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The Holy Door at the Cathedral Church of St Marie has been officially closed by Bishop Ralph to mark the completion of the Year of Mercy.

The Cathedral’s South Door was designated the Holy Door after Pope Francis announced an Extraordinary Jubilee of Mercy and broke with tradition by allowing bishops throughout the world to designate their own Holy Doors, instead of having only one Holy Door at St Peter’s in Rome.

Announcing the Year of Mercy last year, Pope Francis said, “The Holy Door will become a Door of Mercy through which anyone who enters will experience the love of God who consoles, pardons, and instils hope.”

As part of the Jubilee, the Cathedral created its own pilgrimage route, starting at the Holy Door on Norfolk Row and visiting the Cathedral’s Lady, St Joseph’s, Blessed Sacrament and Mortuary Chapels, as well as the Shrines of the Sacred Heart and Our Lady of Perpetual Help.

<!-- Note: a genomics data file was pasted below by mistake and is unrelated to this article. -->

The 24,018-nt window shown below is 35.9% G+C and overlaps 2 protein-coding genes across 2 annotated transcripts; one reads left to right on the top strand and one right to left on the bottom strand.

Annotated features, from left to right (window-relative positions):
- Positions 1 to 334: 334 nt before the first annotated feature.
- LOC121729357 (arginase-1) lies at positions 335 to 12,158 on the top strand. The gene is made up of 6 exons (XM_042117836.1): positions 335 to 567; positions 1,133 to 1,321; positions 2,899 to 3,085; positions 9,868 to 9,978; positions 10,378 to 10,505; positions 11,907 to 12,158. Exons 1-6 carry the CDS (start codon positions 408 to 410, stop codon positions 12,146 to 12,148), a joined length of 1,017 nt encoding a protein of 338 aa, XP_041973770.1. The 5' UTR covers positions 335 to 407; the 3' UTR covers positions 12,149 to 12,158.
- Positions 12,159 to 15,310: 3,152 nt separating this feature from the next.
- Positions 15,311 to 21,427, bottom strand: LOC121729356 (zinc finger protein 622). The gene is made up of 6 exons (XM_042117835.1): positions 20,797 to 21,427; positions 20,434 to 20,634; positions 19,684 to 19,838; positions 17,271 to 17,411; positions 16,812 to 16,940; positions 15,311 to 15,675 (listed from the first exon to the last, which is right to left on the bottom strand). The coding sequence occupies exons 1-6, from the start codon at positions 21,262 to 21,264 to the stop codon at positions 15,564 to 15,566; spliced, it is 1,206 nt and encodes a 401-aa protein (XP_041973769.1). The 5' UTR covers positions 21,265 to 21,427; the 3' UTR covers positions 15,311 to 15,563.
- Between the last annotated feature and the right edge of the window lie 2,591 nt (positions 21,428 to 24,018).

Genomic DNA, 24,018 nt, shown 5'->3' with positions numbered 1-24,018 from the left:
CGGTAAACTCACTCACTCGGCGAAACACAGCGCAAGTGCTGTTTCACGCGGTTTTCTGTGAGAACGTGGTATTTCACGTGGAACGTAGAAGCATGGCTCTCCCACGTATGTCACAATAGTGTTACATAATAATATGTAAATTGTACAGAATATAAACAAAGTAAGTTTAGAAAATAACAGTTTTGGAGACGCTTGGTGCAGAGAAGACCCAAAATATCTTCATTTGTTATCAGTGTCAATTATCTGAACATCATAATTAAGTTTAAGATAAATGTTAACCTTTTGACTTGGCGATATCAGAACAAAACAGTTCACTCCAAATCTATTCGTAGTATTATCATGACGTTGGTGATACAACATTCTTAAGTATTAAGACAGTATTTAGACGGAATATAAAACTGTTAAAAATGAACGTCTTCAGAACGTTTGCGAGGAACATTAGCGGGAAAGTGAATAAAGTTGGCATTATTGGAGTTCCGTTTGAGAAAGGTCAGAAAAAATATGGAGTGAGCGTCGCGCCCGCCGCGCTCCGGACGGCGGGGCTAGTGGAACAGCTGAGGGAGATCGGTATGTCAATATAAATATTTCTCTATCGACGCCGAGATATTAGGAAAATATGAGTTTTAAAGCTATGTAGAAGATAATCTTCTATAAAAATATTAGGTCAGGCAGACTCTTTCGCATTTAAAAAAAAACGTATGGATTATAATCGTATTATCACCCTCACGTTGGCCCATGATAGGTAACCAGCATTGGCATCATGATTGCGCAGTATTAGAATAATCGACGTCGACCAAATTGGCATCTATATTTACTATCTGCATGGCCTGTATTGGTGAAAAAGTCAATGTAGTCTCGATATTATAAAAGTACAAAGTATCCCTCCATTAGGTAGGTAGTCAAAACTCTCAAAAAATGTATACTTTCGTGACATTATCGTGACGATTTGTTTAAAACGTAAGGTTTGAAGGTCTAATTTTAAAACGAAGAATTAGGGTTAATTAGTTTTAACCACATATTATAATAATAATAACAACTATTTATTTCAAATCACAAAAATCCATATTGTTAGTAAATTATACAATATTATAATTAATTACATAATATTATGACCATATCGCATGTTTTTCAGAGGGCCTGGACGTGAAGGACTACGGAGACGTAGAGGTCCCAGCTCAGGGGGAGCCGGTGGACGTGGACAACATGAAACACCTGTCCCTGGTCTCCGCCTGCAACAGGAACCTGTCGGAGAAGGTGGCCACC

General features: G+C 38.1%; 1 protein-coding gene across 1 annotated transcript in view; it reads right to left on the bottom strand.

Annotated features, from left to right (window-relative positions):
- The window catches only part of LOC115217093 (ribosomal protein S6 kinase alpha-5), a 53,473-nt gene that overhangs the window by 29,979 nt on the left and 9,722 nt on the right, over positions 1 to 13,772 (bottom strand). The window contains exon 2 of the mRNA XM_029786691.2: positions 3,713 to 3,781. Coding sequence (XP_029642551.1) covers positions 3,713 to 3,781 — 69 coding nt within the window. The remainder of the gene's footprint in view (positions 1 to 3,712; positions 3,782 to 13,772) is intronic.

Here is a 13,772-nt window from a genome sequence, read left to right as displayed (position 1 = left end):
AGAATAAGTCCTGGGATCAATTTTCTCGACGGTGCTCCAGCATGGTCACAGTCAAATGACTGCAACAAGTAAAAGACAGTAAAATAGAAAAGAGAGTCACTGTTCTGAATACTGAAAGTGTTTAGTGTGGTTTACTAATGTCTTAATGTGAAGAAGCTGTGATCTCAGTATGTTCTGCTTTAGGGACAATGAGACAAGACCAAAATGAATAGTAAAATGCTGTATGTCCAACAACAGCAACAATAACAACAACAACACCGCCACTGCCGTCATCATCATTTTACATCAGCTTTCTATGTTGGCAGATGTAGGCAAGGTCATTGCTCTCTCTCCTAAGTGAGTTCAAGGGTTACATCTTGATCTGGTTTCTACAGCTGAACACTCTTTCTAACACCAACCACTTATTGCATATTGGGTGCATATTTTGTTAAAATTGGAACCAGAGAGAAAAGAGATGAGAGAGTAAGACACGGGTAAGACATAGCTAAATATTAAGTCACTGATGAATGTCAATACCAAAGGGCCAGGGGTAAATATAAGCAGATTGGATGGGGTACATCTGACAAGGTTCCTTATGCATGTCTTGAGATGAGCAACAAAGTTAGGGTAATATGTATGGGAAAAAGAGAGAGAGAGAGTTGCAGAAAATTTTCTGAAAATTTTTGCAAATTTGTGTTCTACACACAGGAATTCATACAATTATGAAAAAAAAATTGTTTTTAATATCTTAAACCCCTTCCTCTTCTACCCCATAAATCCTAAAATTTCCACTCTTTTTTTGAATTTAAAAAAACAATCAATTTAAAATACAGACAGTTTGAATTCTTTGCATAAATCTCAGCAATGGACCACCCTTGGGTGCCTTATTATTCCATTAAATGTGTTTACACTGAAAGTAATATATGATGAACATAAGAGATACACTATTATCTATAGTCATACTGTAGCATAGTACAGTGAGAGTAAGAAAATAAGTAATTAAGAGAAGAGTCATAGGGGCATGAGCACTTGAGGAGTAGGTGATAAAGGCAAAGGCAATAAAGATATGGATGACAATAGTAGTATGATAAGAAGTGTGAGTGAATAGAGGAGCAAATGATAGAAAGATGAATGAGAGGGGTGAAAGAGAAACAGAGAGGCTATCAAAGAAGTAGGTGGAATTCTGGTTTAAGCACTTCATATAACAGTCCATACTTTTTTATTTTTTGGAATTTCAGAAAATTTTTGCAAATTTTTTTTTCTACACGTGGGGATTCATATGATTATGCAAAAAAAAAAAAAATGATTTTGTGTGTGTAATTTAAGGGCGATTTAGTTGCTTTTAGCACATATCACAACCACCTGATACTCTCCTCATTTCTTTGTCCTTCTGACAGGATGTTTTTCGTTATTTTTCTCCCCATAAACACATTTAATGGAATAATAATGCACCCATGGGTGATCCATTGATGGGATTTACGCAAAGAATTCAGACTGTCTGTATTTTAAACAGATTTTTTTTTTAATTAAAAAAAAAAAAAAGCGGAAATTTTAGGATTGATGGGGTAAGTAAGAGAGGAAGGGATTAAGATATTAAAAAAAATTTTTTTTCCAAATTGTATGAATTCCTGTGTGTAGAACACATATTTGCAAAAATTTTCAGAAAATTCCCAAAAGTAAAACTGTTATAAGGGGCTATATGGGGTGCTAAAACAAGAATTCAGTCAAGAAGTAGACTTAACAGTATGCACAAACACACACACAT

Pilgrims also prayed before the Rood Cross, added their names to the Pilgrimage Wall and blessed themselves with holy water taken from St Marie’s baptismal font as part of their personal pilgrimage.

Members of St Marie’s congregation and visitors had the opportunity to join communal pilgrimages before the Holy Door was closed on Sunday, 13 November.

The Holy Door of St Peter’s is normally sealed by mortar and cement from the inside so that it cannot be opened. The door is ceremoniously opened for pilgrims during Jubilee years designated by the Pope. Holy Years or Jubilees normally occur every 25 years, but a Pope can declare an extraordinary Jubilee when he deems it necessary.